How to Go Clamming in Washington State: A Beginner’s Guide

Razor clams are an especially delicious type of clam, and catching them is just the sort of activity my little boys love. When I first moved to Washington, I accidentally ended up in the razor clam capital of the world. However, I didn’t know what a clam looked like, or what a clam gun was, or how to go clamming, or how to clean a clam or a single thing about cooking clams. (In case you are wondering, yes, I embarrassed myself. Several times.)

Now that I have learned everything there is to know about clamming in Washington state, I am here to share the knowledge. Let’s be honest: it has taken me decades to fully appreciate the razor clam. But now that I have, I understand why people are willing to head to Washington beaches in droves in dark, freezing rain to chase down these surprisingly fast-moving bivalves.

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Clamming 101

The Pacific razor clam, or Siliqua patula, is a bivalve only found on the western edge of the North American continent, from southern Alaska to northern California. However, it is most plentiful on the wide, flat sandy beaches of southern coast of Washington, around Long Beach and Ocean Shores.

The razor clam is a funny looking affair, fitting in a long and skinny shell with its foot sticking out of one end and its neck out of the other. Razor clams live buried in the sand, foot down and neck up, and you can only get anywhere near them at low tide. To catch a clam, you first guess at its location, then dig a hole with a clam shovel or tube, and grab the clam before it digs down farther in the sand and gets away.

The Washington Department of Fish and Wildlife (WDFW) regulates the harvesting of razor clams, and you must have a permit. You may only dig clams on specific beaches on specific weekends (or “clamming weekends”) and sometimes the state will open those beaches only a couple weeks ahead of time. The state’s website has the calendar and details.

On the appointed day, drive onto the beach and you’ll notice people starting to cluster and dig an hour or two before low tide. There’s a party atmosphere around a clam dig that makes you understand why people would stand outside in 40 degree rain for this type of thing. People decorate their trucks with twinkly lights — the better to find their vehicle in the dark after the dig.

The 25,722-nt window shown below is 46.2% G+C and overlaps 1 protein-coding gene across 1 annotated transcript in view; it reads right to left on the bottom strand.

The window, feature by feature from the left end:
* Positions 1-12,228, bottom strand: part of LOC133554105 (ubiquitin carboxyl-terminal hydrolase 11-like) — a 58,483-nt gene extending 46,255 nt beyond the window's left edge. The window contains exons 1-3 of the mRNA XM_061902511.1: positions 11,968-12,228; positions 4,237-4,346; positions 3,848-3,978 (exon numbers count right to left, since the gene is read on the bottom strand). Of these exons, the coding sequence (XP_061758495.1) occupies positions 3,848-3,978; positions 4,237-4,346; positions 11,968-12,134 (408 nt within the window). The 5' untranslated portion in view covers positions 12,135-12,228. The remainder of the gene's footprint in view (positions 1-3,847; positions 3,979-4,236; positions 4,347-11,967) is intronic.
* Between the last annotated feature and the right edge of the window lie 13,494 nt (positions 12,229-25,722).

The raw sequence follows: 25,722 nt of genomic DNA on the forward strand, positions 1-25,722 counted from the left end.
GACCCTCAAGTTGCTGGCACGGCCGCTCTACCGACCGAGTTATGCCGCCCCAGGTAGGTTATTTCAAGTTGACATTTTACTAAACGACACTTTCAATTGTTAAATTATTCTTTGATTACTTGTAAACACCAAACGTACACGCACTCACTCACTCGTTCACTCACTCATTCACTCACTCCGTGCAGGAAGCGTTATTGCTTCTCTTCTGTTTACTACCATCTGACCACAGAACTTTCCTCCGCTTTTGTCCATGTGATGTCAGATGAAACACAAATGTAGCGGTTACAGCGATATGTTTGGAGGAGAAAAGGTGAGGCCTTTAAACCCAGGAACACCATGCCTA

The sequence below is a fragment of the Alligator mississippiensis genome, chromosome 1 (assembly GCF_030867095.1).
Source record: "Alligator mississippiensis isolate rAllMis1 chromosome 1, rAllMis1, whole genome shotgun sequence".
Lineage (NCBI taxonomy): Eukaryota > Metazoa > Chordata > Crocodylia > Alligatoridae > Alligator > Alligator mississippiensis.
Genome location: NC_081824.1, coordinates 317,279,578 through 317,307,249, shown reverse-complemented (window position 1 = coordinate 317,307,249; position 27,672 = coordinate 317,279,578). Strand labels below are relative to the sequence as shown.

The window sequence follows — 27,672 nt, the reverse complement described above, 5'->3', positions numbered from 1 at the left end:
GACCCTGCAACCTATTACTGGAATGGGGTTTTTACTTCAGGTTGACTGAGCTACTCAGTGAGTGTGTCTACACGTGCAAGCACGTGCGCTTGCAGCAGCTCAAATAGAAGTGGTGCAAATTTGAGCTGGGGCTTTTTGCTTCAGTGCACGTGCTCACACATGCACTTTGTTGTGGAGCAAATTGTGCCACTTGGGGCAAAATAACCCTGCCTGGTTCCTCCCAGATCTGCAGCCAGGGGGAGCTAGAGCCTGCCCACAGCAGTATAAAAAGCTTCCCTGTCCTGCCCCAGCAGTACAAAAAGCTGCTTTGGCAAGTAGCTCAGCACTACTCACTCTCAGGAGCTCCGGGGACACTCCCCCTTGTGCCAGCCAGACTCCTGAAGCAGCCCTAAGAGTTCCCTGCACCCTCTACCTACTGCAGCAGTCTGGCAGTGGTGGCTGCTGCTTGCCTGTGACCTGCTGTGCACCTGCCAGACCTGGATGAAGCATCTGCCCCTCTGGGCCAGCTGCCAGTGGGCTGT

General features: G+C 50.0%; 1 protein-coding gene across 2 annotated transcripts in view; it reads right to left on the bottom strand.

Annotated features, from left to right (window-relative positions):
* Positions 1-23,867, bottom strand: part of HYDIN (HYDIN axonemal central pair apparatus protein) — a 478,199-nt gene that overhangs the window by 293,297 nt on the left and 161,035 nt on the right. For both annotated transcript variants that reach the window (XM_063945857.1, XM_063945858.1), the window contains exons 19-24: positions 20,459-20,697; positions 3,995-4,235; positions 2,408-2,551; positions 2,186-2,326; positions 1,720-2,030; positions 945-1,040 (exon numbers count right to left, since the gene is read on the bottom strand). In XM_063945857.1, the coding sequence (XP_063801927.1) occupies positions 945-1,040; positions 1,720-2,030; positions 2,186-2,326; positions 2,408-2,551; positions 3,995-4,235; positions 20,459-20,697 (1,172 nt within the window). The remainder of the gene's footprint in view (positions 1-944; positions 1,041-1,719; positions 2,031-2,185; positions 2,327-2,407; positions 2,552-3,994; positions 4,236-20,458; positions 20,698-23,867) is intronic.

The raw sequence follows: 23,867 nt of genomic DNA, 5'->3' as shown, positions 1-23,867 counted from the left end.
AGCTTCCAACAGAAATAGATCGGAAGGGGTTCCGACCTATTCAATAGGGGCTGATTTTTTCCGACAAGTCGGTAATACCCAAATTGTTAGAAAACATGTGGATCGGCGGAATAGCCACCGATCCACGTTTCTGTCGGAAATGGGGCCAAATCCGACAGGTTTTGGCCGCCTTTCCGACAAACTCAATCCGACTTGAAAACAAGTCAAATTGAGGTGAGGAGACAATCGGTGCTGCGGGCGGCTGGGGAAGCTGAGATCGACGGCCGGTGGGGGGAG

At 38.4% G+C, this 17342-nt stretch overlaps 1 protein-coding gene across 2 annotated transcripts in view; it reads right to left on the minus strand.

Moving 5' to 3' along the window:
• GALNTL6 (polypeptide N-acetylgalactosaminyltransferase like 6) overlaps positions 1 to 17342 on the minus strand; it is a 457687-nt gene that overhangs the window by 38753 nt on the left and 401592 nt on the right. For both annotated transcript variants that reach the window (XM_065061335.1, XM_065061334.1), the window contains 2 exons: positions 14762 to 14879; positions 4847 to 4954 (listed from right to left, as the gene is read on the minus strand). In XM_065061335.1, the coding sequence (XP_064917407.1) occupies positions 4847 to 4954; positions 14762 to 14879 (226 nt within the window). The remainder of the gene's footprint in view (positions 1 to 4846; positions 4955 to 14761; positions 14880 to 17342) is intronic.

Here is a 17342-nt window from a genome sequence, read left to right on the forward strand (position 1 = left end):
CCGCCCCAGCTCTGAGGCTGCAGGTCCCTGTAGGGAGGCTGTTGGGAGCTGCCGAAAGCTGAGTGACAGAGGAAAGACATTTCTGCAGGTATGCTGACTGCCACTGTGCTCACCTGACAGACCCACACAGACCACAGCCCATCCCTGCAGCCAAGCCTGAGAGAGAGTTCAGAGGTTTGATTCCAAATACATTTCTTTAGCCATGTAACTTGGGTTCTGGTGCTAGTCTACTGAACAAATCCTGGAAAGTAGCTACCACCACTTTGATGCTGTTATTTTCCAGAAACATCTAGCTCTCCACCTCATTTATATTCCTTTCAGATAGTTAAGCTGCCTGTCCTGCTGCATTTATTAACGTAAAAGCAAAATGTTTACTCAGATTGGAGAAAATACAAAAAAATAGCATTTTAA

Washington state clamming
Catching razor clams is a time-honored tradition on the Washington coast! Next time we will rinse the sand off one before we take the photo…

Razor Clam Season and Regulations

If everyone dug clams all the time, there would be no razor clams left on our coast. Clam season runs from fall through spring. Check the state website to see which beaches are open for which weekends.

You’ll want to look at the state’s map of clamming beaches. They refer to the north jetty at Ocean Shores clear up to the Copalis River as Copalis Beach, and from the Copalis River to the border of the Quinault Indian Reservation as Mocrocks. Razor clams are also found at Kalaloch, Twin Harbors (around Westport and Grayland), and Long Beach. Native populations have different rules and different dig times, so just because you see people digging on a beach doesn’t necessarily mean you can dig there.

The WDFW does check licenses and limits so this isn’t a place to cheat the system. Each person has a 15 clam limit per dig. Each adult and child needs a clam permit. Permits are $10 for adults but free for kids; however, kids have to be actively digging to be allowed their limit (i.e. you can’t leave your five kids in the car and collect their 75 clams for them).

Clam gun
Three boys watch intently as Dad demonstrates usage of the clam “gun” or tube.

Clamming Equipment

If you want to make locals laugh, look terrified when they mention a clam gun (like I did when I first moved to the Washington coast, a young, single out-of-stater, fresh out of grad school).

You can catch clams with a variety of tools, but on Washington beaches you will most likely see clam shovels and clam tubes (or “guns”). The easiest tool for a beginner is a clam gun, a long hollow tube with a handle on top. Cheap ones are made of plastic; more expensive ones are metal.

In addition to your clam gun or shovel, you’ll need a clam bag for collecting your clams (this net bag can be tucked into your pants, keeping your hands free); a bucket for putting the clams in when your haul gets too heavy for the bag; a strong flashlight (we like headlamps, and a good lantern is recommended as well, so you can find your bucket!); and proper clothing.